By Samsudeen Sarr
That said, I still want to maintain my inflexible position that Gambia cannot do much without Senegal freeing us to manage our own affairs. Like many disappointed Gambians, I was also not thrilled about President Adama Barrow’s initial reactions towards the emergence of the pandemic.
He should have expressed his concern to President Macky Sall about his untimely invitation to meet him in Dakar for a relatively insignificant political meeting after the Senegalese president a day before appeared on TV wearing protective mask and announcing the first case of an infected French man in Senegal. Rather than counseling Sall to postpone it for a better day when the virus is contained, Barrow showing blind loyalty and having none of his advisers to warn him against the trip, risked it to Dakar taking along over forty senior members of his government who sheepishly followed him for the juicy per diem paychecks. I can bet that none of them warned him about the danger. I don’t know about the rest of you folks, but frankly speaking, thank God and the Coronavirus for grounding our per diem hunters abusing their office privileges to amass personal wealth at the detriment of poor Gambians.
It is said that a week before President Sall summoned President Barrow to meet him in Senegal “ASAP”, the Foroya Newspaper had reported a Senegalese minister cancelling an official visit to the Gambia because of the virus alarm. If that is true then how smart were members of our government in going to Dakar under even worse conditions?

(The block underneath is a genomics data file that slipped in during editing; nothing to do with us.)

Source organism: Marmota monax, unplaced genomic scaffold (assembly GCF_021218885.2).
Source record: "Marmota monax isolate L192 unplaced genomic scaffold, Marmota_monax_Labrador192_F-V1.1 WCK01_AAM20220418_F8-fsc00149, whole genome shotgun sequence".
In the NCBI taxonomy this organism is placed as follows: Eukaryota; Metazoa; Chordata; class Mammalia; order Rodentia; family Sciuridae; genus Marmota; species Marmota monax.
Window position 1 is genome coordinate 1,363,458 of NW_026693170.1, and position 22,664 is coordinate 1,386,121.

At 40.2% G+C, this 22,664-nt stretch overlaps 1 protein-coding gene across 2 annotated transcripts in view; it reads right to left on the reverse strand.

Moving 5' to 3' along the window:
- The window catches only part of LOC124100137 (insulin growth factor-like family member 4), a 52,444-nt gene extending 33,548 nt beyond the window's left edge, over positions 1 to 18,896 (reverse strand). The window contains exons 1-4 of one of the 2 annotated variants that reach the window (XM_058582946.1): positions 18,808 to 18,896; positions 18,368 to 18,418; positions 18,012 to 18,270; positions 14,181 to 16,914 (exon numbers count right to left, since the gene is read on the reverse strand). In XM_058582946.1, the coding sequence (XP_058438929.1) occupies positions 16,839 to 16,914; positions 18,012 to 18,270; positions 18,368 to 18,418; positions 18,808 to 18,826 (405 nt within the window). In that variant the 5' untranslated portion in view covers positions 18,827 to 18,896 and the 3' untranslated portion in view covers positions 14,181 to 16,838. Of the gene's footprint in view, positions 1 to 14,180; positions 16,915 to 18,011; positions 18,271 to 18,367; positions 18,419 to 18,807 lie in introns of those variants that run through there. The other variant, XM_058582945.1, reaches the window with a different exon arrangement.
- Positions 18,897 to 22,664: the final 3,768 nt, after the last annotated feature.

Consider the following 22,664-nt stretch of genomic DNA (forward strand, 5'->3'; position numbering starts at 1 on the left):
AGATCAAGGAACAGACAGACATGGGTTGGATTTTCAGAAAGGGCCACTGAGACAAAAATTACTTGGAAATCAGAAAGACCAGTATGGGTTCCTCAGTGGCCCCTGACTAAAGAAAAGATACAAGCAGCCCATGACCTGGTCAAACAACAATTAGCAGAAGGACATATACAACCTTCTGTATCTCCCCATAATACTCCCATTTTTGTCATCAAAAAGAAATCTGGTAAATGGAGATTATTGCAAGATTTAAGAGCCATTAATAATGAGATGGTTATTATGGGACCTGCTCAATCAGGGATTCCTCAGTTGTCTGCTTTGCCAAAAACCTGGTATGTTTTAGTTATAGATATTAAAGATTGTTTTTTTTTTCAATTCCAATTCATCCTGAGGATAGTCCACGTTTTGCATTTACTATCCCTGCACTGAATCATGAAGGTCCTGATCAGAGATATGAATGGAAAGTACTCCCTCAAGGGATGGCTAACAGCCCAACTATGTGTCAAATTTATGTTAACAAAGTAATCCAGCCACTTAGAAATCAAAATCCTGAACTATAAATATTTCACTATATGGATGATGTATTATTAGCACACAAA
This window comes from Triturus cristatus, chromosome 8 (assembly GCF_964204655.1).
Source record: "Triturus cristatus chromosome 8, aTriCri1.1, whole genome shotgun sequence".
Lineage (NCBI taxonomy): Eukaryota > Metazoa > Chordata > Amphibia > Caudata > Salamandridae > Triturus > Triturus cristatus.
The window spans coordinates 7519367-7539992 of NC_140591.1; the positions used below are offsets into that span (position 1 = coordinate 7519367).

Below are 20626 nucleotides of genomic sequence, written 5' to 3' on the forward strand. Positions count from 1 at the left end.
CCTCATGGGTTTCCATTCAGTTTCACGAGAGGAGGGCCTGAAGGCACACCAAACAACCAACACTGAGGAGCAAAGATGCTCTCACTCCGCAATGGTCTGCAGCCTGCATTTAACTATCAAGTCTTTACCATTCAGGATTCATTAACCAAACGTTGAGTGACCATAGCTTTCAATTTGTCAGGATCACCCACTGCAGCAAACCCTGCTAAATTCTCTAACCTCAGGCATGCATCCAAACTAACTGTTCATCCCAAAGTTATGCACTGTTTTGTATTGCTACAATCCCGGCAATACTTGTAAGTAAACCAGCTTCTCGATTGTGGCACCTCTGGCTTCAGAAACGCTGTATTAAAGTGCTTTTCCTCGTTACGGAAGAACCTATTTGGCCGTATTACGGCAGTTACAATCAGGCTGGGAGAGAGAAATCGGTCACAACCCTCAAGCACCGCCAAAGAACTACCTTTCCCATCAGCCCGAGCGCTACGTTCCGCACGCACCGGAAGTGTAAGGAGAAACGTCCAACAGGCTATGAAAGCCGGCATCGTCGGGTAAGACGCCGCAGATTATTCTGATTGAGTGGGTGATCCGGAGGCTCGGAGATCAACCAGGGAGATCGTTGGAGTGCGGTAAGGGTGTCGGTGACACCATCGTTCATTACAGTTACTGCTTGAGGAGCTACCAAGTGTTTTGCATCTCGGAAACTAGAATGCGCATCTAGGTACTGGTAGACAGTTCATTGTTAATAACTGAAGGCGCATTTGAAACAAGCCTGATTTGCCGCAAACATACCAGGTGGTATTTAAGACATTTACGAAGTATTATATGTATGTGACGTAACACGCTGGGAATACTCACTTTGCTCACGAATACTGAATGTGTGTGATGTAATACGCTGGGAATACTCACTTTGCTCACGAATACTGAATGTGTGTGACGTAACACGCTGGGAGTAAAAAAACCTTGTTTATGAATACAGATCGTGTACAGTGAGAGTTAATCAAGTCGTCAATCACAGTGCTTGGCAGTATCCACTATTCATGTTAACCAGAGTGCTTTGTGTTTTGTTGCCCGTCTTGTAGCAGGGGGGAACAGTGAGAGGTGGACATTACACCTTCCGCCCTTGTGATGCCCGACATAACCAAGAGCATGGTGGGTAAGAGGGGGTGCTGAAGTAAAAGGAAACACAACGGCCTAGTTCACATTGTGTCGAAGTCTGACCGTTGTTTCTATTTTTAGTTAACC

The Dakar conference, dubbed the “Presidential council Meeting” organized in what they said was a biannual thing, accordingly aimed at reciprocating the first one held in Banjul in 2018 to consolidate stronger bilateral ties between our two countries but above all to also find a way of resolving the border-shut down crisis that I know will never be fairly implemented; and for whatever they were promised at the meeting, I know for sure that the situation will continue to favor Senegal and not the Gambia.
I think there was a communique after the meeting earmarking March 29, 2020 to be the day of normalizing our border problem, a chronic abnormality since 1989. Normalizing the situation means respecting cross border business, allowing free movement of both people and goods.
Well, I can understand the non-commercially-allowed free-movement of people across our borders that has in fact never ceased; but when it comes to goods, Senegal will never tolerate the way their goods flow into the Gambia to proportionally flow into their country. If you doubt it, wait until March 29, 2020 and try to take a bag of sugar from the Gambia as charity to your aunt in Senegal and see what will happen, much more if you wanted to sell a dozen bags in Kaulack. You will be lynched by their border law enforcement agents.
However that is not even what bothers me most in the wake of the Coronavirus pandemic.